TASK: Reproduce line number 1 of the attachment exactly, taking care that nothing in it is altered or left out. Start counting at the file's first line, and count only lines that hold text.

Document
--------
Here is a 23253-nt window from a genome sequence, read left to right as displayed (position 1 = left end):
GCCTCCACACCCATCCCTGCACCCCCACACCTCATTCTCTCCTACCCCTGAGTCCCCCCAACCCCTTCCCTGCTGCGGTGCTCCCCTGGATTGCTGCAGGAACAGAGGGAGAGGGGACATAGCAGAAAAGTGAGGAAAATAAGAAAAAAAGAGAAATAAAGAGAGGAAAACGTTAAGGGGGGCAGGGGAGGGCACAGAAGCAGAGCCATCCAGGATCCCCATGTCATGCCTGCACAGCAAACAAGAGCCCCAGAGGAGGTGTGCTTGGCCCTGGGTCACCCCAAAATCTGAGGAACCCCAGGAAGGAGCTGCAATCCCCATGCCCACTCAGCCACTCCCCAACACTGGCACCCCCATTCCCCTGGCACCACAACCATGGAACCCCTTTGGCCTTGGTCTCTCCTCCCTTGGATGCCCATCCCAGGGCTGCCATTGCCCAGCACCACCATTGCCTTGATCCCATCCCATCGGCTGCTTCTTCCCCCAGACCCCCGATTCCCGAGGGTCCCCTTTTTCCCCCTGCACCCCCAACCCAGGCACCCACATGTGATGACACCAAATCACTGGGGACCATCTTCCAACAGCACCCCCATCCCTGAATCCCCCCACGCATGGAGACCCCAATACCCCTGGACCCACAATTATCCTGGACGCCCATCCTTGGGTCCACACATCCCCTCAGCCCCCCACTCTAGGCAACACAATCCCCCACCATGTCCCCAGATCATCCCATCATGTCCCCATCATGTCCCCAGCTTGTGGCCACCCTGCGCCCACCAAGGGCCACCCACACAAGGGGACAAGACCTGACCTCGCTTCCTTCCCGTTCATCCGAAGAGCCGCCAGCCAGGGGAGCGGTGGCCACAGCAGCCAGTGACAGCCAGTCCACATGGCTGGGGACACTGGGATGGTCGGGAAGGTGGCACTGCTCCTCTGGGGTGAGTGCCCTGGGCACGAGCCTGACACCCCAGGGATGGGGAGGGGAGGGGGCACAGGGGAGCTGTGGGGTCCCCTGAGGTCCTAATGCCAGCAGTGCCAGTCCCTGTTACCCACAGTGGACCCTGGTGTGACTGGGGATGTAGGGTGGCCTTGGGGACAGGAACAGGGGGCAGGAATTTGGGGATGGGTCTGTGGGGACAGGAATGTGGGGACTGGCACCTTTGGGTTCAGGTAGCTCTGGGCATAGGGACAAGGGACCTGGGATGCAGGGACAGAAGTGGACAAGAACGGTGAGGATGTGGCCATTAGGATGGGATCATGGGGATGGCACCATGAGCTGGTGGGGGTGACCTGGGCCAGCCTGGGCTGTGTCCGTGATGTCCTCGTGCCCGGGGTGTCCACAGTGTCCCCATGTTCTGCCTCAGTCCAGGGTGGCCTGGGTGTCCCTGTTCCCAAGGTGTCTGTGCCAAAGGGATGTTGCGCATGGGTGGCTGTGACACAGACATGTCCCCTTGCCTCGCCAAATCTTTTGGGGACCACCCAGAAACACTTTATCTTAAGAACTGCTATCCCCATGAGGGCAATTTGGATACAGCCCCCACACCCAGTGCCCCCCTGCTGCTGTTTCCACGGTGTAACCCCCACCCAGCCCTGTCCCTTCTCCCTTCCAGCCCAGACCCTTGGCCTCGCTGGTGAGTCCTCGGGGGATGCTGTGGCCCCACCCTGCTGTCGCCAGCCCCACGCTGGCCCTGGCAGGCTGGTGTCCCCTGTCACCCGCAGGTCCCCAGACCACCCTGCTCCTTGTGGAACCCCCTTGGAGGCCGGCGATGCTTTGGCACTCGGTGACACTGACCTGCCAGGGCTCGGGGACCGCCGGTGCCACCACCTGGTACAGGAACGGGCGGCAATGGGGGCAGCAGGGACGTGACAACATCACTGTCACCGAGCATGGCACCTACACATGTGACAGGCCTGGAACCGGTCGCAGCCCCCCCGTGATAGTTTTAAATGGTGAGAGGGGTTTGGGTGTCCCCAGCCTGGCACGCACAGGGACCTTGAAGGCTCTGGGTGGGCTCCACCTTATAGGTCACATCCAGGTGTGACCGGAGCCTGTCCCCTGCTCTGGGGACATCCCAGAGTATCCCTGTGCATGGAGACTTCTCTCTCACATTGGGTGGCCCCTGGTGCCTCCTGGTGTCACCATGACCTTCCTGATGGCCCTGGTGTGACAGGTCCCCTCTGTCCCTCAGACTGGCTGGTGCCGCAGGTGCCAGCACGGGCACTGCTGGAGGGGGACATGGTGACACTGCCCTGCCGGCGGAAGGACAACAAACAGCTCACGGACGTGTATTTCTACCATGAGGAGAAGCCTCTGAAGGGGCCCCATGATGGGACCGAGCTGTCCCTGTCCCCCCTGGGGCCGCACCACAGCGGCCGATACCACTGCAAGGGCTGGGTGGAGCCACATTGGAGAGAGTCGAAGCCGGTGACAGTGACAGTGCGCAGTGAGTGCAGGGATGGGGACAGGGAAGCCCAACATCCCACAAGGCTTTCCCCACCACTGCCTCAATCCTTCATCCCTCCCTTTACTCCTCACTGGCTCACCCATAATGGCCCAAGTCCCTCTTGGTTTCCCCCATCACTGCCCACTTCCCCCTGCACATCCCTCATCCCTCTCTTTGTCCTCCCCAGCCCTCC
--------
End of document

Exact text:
Here is a 23253-nt window from a genome sequence, read left to right as displayed (position 1 = left end):